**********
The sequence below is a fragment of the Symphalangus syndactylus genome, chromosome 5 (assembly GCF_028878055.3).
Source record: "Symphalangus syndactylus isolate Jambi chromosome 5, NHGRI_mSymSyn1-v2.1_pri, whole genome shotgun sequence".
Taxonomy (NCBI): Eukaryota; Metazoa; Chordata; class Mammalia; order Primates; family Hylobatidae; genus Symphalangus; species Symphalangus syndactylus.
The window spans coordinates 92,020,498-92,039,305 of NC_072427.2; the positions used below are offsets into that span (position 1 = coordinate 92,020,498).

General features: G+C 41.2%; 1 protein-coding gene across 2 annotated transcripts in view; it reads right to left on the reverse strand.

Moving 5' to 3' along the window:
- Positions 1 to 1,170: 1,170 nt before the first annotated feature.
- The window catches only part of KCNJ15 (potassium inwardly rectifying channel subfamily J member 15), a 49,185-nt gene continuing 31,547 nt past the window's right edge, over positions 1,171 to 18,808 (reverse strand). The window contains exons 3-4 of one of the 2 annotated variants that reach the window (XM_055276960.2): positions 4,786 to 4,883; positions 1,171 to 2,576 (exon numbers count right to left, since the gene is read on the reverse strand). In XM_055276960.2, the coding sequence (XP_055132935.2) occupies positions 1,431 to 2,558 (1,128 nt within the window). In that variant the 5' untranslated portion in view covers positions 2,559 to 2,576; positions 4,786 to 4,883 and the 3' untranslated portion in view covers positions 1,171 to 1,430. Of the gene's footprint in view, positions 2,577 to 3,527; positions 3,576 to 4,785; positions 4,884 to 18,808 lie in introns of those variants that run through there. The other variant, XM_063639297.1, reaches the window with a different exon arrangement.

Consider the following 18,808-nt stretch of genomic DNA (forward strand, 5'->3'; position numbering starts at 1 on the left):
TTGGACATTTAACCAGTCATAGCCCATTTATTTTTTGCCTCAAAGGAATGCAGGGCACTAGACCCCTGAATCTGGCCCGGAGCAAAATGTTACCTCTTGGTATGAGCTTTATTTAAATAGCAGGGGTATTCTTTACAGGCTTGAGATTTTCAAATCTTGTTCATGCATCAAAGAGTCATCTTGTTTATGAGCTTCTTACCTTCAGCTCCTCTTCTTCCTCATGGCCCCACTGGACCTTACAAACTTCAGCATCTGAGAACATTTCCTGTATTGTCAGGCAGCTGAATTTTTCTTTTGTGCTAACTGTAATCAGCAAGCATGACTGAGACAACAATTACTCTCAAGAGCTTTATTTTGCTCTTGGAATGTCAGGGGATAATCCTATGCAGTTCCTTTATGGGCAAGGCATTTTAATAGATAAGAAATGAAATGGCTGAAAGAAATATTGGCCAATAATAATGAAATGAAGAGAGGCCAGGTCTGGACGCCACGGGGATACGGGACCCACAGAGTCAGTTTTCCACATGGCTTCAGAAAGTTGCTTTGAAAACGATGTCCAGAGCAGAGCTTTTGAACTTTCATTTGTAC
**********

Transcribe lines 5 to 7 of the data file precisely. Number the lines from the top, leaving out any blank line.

General features: G+C 41.2%; 1 protein-coding gene across 2 annotated transcripts in view; it reads right to left on the reverse strand.

Moving 5' to 3' along the window:
- Positions 1 to 1,170: 1,170 nt before the first annotated feature.